Selection of filler metal may be open to consideration of the circumstances. It may be advisable to select a ductile material, like austenitic stainless steel or nickel alloy, to reduce weld stresses.
A popular selection is nickel base Hastelloy W:
SAE AMS 5786 - NICKEL ALLOY, CORROSION AND HEAT-RESISTANT, WELDING WIRE 62.5Ni - 5.0C - 24.5Mo - 5.5Fe

Solid solution strengthened Nickel Alloys.

These alloys, besides being employed for elevated temperature applications, are widely used also in applications requiring resistance to corrosion. Although being mostly standardized they are commonly referred to through their commercial name.

Typical of this class are the following materials:

Hastelloy X, used mostly as sheet metal for hot components, is welded either with the same composition filler metal
SAE AMS 5798 - NICKEL ALLOY, CORROSION AND HEAT RESISTANT, WELDING WIRE 47.5Ni - 22Cr - 1.5Co - 9.0Mo - 0.60W - 18.5Fe
or, if necessary to avoid cracking, with the more ductile Hastelloy W,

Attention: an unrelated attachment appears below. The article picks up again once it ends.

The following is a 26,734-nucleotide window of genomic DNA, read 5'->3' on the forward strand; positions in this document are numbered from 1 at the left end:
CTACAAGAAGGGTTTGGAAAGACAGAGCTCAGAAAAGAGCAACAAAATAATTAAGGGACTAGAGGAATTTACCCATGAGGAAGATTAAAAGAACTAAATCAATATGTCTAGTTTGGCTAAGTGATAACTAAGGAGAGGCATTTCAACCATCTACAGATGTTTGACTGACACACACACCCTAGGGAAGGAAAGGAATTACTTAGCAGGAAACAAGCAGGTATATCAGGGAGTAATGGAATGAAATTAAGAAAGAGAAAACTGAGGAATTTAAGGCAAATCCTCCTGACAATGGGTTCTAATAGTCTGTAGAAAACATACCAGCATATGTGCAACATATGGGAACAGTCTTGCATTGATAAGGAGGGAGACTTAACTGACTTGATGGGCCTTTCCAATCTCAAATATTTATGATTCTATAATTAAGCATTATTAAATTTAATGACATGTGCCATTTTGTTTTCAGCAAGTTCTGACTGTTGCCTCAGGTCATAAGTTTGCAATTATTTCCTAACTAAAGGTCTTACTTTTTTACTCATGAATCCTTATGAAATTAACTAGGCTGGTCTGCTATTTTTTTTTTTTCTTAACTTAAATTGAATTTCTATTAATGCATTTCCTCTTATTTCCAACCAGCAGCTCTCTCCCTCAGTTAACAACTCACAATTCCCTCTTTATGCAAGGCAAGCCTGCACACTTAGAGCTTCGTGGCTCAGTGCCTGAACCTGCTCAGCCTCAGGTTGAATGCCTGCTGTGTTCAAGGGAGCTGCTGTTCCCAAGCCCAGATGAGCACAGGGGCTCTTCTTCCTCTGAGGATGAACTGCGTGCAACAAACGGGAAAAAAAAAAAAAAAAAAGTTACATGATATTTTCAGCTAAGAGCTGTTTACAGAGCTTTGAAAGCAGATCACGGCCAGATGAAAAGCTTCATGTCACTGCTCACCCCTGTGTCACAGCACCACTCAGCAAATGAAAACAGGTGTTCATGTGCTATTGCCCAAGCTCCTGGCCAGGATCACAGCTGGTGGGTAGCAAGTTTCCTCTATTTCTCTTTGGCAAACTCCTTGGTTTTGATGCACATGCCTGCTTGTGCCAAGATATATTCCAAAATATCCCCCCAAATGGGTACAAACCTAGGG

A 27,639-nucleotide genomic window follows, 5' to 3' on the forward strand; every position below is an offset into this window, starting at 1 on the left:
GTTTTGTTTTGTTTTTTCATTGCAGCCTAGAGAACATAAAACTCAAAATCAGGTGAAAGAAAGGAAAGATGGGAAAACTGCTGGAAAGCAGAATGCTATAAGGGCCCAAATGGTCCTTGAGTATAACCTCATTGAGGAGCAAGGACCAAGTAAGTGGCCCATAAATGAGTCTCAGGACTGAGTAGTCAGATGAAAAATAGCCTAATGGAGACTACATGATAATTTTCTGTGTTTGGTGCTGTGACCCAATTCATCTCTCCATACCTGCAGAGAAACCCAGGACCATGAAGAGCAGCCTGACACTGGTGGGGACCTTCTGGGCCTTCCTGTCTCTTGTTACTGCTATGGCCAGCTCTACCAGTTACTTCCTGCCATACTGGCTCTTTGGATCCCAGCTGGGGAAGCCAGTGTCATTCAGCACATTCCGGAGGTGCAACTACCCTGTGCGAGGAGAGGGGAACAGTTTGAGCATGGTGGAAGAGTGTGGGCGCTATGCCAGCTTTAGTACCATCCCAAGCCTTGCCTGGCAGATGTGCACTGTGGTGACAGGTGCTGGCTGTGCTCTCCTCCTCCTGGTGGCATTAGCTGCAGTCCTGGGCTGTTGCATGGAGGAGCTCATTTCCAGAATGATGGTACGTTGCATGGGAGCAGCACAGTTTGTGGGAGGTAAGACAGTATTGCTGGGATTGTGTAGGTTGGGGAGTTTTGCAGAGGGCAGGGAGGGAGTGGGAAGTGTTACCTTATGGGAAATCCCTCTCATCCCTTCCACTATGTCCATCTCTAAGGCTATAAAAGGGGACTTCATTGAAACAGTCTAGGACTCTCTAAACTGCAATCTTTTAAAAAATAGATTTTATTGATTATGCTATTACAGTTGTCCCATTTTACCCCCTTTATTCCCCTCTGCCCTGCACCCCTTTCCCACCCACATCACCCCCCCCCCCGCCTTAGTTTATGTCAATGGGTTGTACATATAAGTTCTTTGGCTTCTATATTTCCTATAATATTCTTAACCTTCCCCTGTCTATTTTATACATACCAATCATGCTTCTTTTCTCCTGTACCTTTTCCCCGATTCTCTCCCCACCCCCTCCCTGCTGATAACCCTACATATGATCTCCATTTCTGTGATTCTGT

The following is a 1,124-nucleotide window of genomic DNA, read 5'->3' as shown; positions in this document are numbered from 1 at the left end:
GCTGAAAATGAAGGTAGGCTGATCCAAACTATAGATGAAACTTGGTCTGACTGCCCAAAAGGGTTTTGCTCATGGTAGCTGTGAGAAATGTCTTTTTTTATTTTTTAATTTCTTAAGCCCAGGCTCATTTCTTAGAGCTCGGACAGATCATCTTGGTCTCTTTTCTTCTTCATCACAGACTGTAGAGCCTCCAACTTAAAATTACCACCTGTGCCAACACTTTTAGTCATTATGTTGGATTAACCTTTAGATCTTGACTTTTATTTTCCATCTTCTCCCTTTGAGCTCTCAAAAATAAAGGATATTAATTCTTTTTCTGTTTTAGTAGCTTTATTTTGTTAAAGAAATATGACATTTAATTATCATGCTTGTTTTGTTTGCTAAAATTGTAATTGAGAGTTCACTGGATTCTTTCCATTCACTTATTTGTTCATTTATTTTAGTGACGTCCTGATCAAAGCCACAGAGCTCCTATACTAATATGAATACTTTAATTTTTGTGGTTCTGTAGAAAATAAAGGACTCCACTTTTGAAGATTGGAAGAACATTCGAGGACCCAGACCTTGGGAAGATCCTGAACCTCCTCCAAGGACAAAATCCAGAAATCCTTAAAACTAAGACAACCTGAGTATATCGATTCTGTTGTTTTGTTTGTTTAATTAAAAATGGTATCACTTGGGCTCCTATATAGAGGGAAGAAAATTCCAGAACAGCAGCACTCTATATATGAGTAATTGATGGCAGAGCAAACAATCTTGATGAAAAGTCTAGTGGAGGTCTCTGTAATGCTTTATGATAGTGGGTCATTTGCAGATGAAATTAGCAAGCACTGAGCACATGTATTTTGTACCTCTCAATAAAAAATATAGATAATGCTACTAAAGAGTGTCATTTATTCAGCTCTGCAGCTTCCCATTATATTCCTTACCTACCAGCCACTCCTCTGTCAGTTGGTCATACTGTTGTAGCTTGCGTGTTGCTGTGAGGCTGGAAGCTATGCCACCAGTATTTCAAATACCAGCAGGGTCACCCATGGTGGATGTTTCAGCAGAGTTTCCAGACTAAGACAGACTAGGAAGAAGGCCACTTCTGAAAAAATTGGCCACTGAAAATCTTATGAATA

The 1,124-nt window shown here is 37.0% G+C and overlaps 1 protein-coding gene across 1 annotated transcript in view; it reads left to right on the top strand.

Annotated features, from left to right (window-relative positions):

SAE AMS 5786 - NICKEL ALLOY, CORROSION AND HEAT-RESISTANT, WELDING WIRE 62.5Ni - 5.0Cr - 24.5Mo - 5.5Fe

Inconel 600, employed in tubing for elevated temperature applications is welded with ERNiCr-3 (AWS A5.14) or Inconel 82.

Precipitation-Hardenable Nickel Alloys.

These materials are characterized by their distinctively high strength at room temperature through about 705 0C (1300 0F). Most of these alloys have good weldability in the annealed condition. Because of this, most are formed, machined, and welded in the annealed condition. They are then reannealed after welding, and further aged, to obtain the desired properties.

Typical of this class are the following materials:
Inconel 718, one of the most used alloys for gas turbines (see following note), is welded with ERNiFeCr-2 (AWS 5.14)
SAE AMS 5832 - NICKEL ALLOY, CORROSION AND HEAT RESISTANT, WELDING WIRE 52.5Ni - 19Cr - 3.0Mo - 5.1Cb - 0.90Ti - 0.50Al - 18Fe CONSUMABLE ELECTRODE OR VACUUM INDUCTION MELTED
Rene 41, is easily welded in sheet metal form with
SAE AMS 5800 - ALLOY, CORROSION AND HEAT RESISTANT, WELDING WIRE 54Ni - 19Cr - 11Co - 10Mo - 3.2Ti - 1.5Al - 0.006B
Waspaloy, mainly used as forging, is welded with
SAE AMS 5828 - NICKEL ALLOY, CORROSION AND HEAT RESISTANT, WELDING WIRE 57Ni - 19.5Cr - 13.5Co - 4.2Mo - 3.1Ti - 1.4Al - 0.006B VACUUM INDUCTION MELTED, SOLUTION HEAT TREATED